At Santa Clara we run workouts Monday through Friday from 6 to 8 am and from 6 to 7:30 p.m. On Saturdays the workout is from 9:30 to 11 am and on Sundays from 9 to 10:30 am.
    For the last three years I have been running almost all of those workouts, with the goal of creating a familiarity in the program and to advance it to where it was standing on its own two feet financially.
    Of course, this is a difficult task to ask of any staff member and familiarity or consistency can be achieved through less extreme measures.

    Last year we were able to achieve financial independence, as the program paid for my salary, plus pool rent, and was still left with money in a reserve account.
    This year we are already over budget by 125%.
    In the year 1998-1999 the program had a membership under 135 and brought around $40,000 into the team.
    The following year 1999-2000 the program grew in numbers to 240 registered swimmers and the program exceeded budget by a little over $30,000.
    This year the club has continued its growth and registered masters' swimmers is approaching 300.
    The eventual goal of the program is 400 registered masters' swimmers.

    The financial profit generated at that point will create the ability to sponsor relay teams at different competitions that are offered to adult swimmers.
    Putting our club in such a position is another way to support our adult athletes, while also creating a lasting bond between the adult swimmer and the club.

    So what do you do to make this happen?

    One of the first ways to develop a successful masters programs to give it structure, but with flexibility.
    By that I mean set up a working schedule for workouts, but add some flexibility in how members can pay.
    At Santa Clara we have created daily, monthly, half-yearly, and yearly payment options. Also, through agreements with many of the local triathlete clubs, special discounts have been honored. Discounts for city residents, students, and former swimmers and parents of the club have been established.

    Each of these plans has been established as a way to attract the adult to try the program.

    Flexibility also means making sure you create the workout for the group in the water, not just run a generic workout to see how many laps they can do in one hour. Adults understand what is going on; they want a practice that not only gives them a great workout, but one that also has some variety and purpose to it.

    Don’t just assume and don’t just send them back and forth. Listen, create, and provide multiple workouts within the pool if you need to.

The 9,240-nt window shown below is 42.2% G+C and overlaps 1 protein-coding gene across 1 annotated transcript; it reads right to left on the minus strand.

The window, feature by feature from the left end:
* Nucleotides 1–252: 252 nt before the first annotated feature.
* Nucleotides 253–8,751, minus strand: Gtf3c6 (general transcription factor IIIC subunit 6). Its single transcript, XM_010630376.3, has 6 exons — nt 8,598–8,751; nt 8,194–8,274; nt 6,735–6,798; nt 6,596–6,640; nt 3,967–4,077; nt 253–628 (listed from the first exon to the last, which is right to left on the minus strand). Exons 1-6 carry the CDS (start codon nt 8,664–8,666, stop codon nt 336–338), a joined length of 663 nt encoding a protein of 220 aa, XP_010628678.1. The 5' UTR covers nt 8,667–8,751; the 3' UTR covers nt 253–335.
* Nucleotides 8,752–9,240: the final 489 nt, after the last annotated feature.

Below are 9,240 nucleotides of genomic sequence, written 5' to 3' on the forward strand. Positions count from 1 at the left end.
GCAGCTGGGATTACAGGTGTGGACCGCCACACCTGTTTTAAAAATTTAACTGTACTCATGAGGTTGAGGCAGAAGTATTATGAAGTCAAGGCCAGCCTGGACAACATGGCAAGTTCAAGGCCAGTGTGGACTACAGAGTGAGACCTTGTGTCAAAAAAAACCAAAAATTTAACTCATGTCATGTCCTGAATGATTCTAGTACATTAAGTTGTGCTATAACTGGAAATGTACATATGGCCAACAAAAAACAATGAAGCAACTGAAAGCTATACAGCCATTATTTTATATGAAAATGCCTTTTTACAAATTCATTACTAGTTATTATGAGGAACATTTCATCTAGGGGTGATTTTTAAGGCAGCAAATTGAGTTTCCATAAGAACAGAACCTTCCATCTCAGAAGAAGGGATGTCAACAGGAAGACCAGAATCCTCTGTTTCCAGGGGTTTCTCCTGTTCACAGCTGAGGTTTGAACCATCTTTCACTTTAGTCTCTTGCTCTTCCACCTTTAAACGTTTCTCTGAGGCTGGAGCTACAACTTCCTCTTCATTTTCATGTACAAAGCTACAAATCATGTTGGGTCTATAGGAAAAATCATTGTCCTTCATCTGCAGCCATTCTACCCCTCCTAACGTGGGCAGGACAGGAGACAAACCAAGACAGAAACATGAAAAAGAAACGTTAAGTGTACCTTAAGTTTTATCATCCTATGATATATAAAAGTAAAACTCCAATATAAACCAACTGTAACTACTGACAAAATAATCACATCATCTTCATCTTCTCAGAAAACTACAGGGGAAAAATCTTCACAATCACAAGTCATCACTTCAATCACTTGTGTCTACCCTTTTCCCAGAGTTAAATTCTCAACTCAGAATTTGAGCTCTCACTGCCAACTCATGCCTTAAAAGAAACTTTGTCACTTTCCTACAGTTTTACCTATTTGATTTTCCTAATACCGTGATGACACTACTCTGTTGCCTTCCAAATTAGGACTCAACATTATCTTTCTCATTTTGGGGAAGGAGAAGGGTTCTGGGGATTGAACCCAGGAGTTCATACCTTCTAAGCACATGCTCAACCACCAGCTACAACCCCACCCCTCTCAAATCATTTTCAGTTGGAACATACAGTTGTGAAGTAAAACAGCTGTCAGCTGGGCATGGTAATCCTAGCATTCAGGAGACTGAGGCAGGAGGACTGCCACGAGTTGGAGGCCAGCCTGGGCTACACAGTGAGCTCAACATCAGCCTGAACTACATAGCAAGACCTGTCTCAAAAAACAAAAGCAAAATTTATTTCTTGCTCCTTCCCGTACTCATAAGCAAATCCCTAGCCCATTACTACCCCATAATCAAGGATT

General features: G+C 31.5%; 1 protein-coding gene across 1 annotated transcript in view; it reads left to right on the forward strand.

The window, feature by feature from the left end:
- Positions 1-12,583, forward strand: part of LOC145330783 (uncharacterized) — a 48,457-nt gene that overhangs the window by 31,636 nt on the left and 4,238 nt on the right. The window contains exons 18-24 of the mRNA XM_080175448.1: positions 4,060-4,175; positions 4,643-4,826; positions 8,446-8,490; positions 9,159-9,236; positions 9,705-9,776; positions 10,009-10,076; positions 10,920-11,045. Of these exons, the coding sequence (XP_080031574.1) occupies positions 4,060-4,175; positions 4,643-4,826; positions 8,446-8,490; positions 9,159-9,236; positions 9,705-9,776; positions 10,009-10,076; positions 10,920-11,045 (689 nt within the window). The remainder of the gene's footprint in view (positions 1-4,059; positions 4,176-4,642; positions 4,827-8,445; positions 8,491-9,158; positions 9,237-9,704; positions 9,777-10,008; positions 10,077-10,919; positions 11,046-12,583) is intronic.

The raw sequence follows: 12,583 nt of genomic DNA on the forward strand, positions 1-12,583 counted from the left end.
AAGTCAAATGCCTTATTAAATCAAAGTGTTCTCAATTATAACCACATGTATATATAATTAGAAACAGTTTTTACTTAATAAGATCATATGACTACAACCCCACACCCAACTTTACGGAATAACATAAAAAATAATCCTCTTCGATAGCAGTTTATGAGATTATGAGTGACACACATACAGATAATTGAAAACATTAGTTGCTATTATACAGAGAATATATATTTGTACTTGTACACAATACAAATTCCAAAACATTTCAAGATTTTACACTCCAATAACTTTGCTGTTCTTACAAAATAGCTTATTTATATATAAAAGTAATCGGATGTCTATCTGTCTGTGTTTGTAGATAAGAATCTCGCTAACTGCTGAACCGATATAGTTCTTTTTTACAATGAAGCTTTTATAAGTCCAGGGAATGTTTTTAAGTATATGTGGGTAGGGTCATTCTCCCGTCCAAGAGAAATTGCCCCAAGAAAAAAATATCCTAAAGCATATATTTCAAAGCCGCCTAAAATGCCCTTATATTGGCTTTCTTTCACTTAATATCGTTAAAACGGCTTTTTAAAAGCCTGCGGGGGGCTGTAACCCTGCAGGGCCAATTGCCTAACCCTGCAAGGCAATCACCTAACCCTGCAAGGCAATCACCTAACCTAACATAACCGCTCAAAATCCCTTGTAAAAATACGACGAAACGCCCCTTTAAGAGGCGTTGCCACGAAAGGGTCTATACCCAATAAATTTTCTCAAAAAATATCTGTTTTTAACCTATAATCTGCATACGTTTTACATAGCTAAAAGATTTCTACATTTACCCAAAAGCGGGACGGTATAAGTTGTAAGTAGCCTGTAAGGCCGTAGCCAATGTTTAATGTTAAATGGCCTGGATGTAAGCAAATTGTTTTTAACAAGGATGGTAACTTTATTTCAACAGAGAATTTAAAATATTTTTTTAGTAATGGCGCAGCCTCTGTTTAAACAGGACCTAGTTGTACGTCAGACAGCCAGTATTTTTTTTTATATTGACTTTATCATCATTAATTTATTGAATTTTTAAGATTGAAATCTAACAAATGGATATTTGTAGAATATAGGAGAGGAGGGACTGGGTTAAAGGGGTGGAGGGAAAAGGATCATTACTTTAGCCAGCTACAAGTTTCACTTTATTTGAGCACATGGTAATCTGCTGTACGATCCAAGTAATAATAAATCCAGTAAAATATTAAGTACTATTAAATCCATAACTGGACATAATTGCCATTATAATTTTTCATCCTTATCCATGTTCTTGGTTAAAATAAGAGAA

There is nothing worse than having a pool full of swimmers creating their own workouts because your workout shows no concern for them.

    A master's workout should not be an open lap swim. Have a few lap lanes available, but make the workout lanes the place to be.

    Also, I make myself available for clinics and for one-on-ones, something that gives me more contact to the swimmers and their needs.

    Finally, don’t ever pass up an opportunity to speak when asked. Getting yourself out there as often as you can helps with the marketing of the program and more than likely it will also help some adult feel more comfortable about coming to their first Master's workout.

    Make everyone feel welcomed and find a lane for even the slowest beginner to swim and perform a workout you have given.

    Something else that I feel is important is participation in a few of the events your swimmers do. This year, and in 1999, I did Masters Nationals with my team, I have also done a few open water swims, and I have participated in triathlon relays. I am in no shape to do a triathlon, but doing the swim alone and cheering on the many triathletes who swim at your pool, helps give you a small perspective of what your adult athletes are going through.
    It is this listening, watching them compete, and congratulating them for their efforts that you can create that partnership that leads to loyalty to your club's Master's program.
    This is another way to keep your program a step ahead of the others and a success for years to come.

    A masters' swim program is an excellent way to create revenue for the club, create more recognition for the club, and a way to give your club a true place in the complete development of a swimmer from infancy to old age.

    The positives outweigh the negatives if you take the time to create a program and put the time into it to bring it to a level in which everyone who may participate feels good about what they experienced.
    Remember that you only will see many of these people twice a week for a grand total of 3 hours, what you do and how you do it will leave a lasting impression for the future.

    The best marketing for a master's program will always word of mouth from those who are swimming in it. People talk at work about their exercise or fitness programs and where they do it. Make your club the name that they mention and enjoy what a successfully run masters' program can do for your club.